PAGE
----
Parcels and particles: Markov blankets in the brain

Research output: Working paperPreprint


At the inception of human brain mapping, two principles of functional anatomy underwrote most conceptions - and analyses - of distributed brain responses: namely functional segregation and integration. There are currently two main approaches to characterising functional integration. The first is a mechanistic modelling of connectomics in terms of directed effective connectivity that mediates neuronal message passing and dynamics on neuronal circuits. The second phenomenological approach usually characterises undirected functional connectivity (i.e., measurable correlations), in terms of intrinsic brain networks, self-organised criticality, dynamical instability, etc. This paper describes a treatment of effective connectivity that speaks to the emergence of intrinsic brain networks and critical dynamics. It is predicated on the notion of Markov blankets that play a fundamental role in the self-organisation of far from equilibrium systems. Using the apparatus of the renormalisation group, we show that much of the phenomenology found in network neuroscience is an emergent property of a particular partition of neuronal states, over progressively larger scales. As such, it offers a way of linking dynamics on directed graphs to the phenomenology of intrinsic brain networks.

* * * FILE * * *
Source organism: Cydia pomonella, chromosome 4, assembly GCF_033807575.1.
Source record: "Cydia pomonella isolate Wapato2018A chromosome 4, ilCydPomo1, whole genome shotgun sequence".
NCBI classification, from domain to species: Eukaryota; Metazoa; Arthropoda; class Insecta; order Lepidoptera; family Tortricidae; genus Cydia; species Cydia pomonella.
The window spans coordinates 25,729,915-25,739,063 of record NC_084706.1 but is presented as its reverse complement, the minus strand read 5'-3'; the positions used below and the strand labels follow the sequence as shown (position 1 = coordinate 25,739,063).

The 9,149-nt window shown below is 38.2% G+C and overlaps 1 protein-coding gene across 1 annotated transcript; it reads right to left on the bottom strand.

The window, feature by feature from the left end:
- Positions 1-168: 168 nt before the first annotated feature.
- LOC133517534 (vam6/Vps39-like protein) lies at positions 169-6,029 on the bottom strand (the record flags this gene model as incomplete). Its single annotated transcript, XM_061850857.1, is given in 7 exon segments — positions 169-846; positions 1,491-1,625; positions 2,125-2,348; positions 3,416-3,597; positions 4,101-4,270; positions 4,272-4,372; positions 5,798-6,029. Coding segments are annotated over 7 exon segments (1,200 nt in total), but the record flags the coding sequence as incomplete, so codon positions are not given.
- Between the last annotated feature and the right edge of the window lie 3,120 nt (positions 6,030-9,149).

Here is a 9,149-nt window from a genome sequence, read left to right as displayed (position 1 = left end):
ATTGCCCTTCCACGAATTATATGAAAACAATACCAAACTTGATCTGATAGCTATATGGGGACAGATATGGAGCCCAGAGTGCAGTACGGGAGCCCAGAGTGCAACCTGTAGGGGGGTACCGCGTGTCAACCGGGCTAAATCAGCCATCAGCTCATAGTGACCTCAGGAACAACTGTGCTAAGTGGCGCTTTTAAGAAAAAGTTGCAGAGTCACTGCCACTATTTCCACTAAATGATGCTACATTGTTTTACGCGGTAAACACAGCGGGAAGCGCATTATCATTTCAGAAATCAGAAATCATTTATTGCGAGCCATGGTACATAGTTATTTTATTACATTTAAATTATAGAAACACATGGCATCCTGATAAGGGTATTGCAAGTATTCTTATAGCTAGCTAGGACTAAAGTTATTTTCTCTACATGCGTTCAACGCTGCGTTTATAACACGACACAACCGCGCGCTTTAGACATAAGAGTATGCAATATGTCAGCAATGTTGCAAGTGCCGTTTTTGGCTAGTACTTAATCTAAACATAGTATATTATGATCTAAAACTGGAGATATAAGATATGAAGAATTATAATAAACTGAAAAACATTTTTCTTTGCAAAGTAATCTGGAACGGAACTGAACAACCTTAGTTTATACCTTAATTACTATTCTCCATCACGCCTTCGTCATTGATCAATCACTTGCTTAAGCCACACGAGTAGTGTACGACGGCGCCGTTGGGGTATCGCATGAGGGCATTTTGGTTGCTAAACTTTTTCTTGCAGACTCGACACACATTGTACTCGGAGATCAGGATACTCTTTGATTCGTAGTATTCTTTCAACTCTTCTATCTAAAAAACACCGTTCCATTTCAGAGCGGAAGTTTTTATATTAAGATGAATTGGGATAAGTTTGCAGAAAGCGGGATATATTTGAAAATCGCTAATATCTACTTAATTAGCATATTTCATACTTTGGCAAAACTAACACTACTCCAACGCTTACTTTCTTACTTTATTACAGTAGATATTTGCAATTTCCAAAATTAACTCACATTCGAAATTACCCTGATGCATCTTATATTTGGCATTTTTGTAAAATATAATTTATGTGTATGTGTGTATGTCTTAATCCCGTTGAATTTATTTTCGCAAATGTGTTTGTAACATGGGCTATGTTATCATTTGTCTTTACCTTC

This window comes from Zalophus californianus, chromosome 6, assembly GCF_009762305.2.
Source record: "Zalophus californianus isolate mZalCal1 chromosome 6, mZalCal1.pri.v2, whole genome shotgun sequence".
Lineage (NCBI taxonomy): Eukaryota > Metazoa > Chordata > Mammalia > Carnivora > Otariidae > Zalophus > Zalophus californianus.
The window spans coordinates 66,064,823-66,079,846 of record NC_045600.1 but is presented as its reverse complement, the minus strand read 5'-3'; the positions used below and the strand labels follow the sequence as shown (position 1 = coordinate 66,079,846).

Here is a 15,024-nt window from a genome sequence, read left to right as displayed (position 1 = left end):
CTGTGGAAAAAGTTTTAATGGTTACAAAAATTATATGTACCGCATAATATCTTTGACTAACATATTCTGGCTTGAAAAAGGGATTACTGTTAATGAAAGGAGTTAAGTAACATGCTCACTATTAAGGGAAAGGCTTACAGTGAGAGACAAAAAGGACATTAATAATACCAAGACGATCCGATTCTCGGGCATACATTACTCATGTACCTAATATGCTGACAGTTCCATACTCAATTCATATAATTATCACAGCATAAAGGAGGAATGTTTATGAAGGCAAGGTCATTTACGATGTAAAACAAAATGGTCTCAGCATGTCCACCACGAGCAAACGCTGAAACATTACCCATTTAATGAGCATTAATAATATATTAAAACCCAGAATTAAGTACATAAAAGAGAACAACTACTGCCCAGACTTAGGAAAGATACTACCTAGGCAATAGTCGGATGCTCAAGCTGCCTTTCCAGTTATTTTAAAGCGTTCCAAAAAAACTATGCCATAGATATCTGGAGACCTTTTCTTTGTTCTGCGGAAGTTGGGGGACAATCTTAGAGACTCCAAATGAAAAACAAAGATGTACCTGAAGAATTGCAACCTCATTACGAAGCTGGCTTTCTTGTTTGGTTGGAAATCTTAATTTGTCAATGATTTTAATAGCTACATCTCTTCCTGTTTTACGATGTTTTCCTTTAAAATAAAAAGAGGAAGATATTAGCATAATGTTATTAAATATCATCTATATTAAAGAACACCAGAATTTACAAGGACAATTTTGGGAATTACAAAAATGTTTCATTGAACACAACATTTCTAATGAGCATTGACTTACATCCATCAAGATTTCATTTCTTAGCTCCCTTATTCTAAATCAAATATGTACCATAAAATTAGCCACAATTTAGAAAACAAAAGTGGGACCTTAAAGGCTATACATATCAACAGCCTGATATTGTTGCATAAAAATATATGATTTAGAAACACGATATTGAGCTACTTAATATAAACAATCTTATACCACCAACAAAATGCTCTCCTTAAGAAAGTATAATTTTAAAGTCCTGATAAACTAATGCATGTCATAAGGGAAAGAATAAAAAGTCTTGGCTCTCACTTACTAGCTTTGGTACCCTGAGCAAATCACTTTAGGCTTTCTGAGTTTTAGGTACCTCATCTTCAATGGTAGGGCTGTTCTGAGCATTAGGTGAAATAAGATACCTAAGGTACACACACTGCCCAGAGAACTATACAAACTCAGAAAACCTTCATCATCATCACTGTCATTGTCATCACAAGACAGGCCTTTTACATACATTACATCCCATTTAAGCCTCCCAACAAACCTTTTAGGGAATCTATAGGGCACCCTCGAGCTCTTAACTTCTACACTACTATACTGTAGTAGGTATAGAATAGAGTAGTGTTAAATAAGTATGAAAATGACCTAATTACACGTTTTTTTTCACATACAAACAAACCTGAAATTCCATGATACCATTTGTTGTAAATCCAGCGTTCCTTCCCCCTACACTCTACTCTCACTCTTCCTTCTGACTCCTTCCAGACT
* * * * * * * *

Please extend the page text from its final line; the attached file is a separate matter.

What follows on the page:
Original languageEnglish
Publication statusSubmitted - 19 Jul 2020

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